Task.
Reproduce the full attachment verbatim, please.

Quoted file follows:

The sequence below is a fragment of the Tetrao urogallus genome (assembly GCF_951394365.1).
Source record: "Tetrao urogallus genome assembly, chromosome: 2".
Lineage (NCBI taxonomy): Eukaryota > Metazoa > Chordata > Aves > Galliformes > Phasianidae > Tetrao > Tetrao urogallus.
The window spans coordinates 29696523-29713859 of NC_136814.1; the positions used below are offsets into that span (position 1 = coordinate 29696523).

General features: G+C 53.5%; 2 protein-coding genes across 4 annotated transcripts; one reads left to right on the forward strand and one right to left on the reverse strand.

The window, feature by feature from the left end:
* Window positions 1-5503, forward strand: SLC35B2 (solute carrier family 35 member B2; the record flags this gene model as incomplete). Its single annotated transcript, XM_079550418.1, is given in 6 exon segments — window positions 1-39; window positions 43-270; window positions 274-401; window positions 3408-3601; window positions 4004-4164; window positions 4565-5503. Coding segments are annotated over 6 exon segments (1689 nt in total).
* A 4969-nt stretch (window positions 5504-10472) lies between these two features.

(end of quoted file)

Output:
The sequence below is a fragment of the Tetrao urogallus genome (assembly GCF_951394365.1).
Source record: "Tetrao urogallus genome assembly, chromosome: 2".
Lineage (NCBI taxonomy): Eukaryota > Metazoa > Chordata > Aves > Galliformes > Phasianidae > Tetrao > Tetrao urogallus.
The window spans coordinates 29696523-29713859 of NC_136814.1; the positions used below are offsets into that span (position 1 = coordinate 29696523).

General features: G+C 53.5%; 2 protein-coding genes across 4 annotated transcripts; one reads left to right on the forward strand and one right to left on the reverse strand.

The window, feature by feature from the left end:
* Window positions 1-5503, forward strand: SLC35B2 (solute carrier family 35 member B2; the record flags this gene model as incomplete). Its single annotated transcript, XM_079550418.1, is given in 6 exon segments — window positions 1-39; window positions 43-270; window positions 274-401; window positions 3408-3601; window positions 4004-4164; window positions 4565-5503. Coding segments are annotated over 6 exon segments (1689 nt in total).
* A 4969-nt stretch (window positions 5504-10472) lies between these two features.